Pauling’s third year at OAC, however, was as different from the preceding two as could possibly have been the case. As the end of summer was approaching, Linus’ mother Belle told him that she needed to use all the money he had earned to make ends meet at home. Instead of protesting, Pauling agreed, and prepared himself to make the best of a year at home.
However, the chemistry department at OAC had a very different plan. Burdened by unexpected staff shortages, and fearful of losing their prize student, the department decided to offer him a job teaching quantitative chemistry – a course he had taken only a year earlier. Although the job would be a cut in pay from a job that he had found as paving instructor for the state’s department of transportation, Pauling didn’t hesitate and headed back to Corvallis. He wasn’t able to take any classes, but Pauling enjoyed the job. It gave him good experience as a lecturer and an excellent opportunity to catch up on the latest research in the field of chemistry.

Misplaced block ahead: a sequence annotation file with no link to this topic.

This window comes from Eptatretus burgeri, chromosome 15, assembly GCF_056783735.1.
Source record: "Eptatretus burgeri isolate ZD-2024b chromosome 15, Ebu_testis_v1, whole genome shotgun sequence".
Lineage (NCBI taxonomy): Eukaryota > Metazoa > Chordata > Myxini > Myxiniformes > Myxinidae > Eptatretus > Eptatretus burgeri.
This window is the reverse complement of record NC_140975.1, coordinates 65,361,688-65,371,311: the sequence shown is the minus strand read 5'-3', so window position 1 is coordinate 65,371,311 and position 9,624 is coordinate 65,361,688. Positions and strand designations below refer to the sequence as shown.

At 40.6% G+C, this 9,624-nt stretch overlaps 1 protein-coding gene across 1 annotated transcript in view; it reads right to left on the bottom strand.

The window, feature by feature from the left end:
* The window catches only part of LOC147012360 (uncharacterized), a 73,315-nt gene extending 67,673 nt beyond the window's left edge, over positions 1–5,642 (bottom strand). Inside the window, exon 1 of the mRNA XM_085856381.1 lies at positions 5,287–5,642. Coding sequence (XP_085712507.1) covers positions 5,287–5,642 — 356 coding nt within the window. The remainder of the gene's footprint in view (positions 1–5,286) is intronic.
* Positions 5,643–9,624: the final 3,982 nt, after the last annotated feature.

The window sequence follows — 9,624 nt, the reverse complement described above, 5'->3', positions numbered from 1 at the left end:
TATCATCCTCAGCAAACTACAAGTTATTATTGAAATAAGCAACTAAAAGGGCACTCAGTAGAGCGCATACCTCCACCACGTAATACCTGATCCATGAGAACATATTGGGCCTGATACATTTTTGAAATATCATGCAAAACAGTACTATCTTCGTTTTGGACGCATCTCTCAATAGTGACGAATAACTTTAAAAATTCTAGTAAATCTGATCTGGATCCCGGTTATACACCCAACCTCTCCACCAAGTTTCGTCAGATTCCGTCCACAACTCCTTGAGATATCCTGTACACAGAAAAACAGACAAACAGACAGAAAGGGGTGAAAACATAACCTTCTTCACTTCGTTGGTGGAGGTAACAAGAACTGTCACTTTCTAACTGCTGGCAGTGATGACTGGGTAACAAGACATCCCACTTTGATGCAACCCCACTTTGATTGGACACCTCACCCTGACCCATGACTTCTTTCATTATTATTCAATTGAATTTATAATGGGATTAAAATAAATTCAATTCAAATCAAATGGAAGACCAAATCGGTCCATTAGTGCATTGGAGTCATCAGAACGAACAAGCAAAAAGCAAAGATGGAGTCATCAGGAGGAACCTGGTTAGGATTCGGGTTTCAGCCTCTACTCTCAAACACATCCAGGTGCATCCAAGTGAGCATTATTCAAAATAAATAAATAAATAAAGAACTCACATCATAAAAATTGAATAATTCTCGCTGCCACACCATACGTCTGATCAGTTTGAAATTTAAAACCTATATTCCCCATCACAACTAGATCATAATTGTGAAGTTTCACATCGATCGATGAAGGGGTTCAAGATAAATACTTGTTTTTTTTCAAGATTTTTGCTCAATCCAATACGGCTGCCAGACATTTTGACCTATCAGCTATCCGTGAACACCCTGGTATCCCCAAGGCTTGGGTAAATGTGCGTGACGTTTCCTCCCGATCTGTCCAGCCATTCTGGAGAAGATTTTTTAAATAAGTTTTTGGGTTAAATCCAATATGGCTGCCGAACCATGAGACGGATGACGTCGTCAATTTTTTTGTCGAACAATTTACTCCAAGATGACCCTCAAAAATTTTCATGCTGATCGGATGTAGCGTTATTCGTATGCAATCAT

In 1920, after his yearlong stint as a chemistry instructor, Pauling reentered the OAC chemistry program as a junior. By this time, he had gained a great deal of self-confidence. He was closer in age to the rest of his classmates, officially an upperclassman, and was building his reputation as the smartest man on campus. He continued to have no trouble mastering his courses, and began to develop an interest in public speaking, which he took far enough to compete in a school-wide contest (he finished second).